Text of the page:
Tuesday, 23 September 2014

Ready to plant onion seedlings

Almost time to plant out the onion seedlings .... maybe tomorrow.

If the garden bed isn't fertile and doesn't have good structure then the plants will struggle to survive. Onions take 24 to 32 weeks to reach maturity (depending on variety etc) and need enough nutrients to sustain them during the long growing period



 We put grass-fed animal manures (we never use Factory Farmed manures as they are toxic in my opinion), mulched up leaves, Blood& Bone, Dynamic Lifter plus a bit of straw from the hen house straight onto the beds after each harvest and then let the beds rest during winter . This allows the organic material to decompose. The blood and bone is essential because it replaces the nitrogen that is lost during decomposition. Allowing the beds to rest after each growing season is essential to maintaining the health, soil structure and fertility of our soil.

If you don’t have access to grass-fed animal manures and don’t want to rest the beds then you can

1) buy a bag of cow poo from the shop and put that around the onions. It will add a small amount of fertilizer but will help improve the structure of the soil which in turn helps with moisture retention & micro development etc .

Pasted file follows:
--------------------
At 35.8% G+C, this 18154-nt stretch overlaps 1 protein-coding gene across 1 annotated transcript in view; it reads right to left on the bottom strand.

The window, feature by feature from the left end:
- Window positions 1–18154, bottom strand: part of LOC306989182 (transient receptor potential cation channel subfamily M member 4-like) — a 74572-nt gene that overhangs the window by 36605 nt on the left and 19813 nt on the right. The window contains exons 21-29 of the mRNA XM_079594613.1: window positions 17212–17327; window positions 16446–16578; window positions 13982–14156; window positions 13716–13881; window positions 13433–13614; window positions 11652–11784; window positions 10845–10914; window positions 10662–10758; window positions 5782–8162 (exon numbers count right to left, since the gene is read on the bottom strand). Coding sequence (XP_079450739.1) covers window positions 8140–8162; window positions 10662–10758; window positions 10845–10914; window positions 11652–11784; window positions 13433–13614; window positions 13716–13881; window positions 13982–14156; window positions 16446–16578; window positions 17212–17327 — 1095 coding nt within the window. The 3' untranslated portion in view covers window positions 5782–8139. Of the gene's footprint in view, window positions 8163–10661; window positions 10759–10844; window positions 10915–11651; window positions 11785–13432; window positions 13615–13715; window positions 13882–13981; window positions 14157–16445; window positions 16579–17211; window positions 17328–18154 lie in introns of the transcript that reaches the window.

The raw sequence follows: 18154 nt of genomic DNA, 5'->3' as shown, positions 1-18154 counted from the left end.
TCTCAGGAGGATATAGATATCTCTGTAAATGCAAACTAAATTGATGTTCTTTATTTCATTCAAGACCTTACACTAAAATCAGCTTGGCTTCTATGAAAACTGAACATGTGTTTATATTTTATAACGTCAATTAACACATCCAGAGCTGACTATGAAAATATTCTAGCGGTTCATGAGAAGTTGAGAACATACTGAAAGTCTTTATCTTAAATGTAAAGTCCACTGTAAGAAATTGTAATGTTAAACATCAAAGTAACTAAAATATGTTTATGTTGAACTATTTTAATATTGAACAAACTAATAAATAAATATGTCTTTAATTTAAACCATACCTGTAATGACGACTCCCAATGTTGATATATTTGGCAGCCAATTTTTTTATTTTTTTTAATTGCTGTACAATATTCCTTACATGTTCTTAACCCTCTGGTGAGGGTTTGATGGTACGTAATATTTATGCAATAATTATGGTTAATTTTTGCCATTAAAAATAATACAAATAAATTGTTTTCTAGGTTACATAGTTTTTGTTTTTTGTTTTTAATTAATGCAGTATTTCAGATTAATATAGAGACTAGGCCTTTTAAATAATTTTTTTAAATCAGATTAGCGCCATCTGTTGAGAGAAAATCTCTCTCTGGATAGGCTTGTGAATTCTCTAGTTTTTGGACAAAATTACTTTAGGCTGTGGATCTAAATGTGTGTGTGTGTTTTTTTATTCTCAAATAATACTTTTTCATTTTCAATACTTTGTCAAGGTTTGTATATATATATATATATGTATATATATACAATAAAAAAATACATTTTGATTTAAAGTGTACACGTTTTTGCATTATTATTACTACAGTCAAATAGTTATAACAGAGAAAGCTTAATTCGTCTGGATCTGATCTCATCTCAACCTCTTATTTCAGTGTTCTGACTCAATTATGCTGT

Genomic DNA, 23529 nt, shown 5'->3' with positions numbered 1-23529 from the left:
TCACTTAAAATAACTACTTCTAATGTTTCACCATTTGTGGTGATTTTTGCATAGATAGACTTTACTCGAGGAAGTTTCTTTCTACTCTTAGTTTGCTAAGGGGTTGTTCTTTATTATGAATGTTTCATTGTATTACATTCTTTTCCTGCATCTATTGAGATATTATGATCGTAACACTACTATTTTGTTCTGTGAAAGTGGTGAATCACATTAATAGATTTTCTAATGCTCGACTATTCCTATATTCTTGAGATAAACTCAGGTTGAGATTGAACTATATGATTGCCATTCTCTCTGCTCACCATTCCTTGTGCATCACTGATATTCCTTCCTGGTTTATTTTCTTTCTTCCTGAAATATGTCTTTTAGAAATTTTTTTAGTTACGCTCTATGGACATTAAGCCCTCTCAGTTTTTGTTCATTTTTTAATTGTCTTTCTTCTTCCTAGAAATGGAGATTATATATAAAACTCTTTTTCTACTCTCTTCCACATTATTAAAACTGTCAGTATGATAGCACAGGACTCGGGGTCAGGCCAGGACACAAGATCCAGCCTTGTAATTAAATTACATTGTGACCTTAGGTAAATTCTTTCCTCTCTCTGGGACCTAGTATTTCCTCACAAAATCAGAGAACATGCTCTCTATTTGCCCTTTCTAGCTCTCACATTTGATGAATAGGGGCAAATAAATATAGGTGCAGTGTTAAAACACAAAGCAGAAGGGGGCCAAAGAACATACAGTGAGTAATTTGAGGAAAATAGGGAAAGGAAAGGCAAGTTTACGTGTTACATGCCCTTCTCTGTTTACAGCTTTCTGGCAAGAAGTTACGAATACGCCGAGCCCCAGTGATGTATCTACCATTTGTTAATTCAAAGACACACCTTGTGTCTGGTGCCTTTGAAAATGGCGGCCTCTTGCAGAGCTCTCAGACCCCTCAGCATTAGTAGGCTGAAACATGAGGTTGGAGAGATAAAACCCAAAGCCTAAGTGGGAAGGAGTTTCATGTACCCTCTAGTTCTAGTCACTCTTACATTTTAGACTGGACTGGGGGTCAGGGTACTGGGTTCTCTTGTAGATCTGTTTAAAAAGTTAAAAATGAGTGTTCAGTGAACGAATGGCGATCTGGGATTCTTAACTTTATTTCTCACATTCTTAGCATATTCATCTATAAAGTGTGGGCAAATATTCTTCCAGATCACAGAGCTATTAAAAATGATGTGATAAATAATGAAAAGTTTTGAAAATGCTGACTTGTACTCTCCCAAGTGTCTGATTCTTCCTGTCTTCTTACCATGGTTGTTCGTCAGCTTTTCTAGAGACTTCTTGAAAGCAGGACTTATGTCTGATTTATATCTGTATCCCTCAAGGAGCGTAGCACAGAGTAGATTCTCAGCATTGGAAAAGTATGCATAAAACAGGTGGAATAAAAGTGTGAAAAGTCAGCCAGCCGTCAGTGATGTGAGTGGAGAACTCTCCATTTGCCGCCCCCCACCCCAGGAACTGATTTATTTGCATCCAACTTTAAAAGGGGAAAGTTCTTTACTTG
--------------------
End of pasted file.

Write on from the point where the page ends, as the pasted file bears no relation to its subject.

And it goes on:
2) Buy some Blood & Bone which is a powdered animal product from abattoir. It replaces nitrogen that can be lost during decomposition of organic material such as straw etc

3) Buy Dynamic Lifter which is dried chicken poop ..it probably comes from "Factory Farms" so may contain residues but I don't really know. I use it even though I have poop from my own chickens

What you are after is constant growth ... not too fast and not too slow

Or

4) you could buy a "Complete slow release Fertiliser" which will contain all the necessary chemical elements essential for plant growth and will release over time ("Complete Fertiliser doesn't lock up nutrients either) . There is nothing wrong with using a complete fertilizer except for the fact that it doesn't add any organic matter to help with soil structure. ... I don't personally use it on my vegetable garden because the area is too big and would cost me a fortune but on small gardens, raised beds or pots its fine.

5) I never use "fish emulsions" or "liquid soil conditioners" because they can cause rapid sappy growth which can attract Aphids (that's my opinion)

6) you could do green manures (grow legumes or rye etc and dig them in blah blah )... I don't do green manures because I don't want to, doesn't suit what I'm doing  ... I much prefer to allow the beds to rest after each harvest

 

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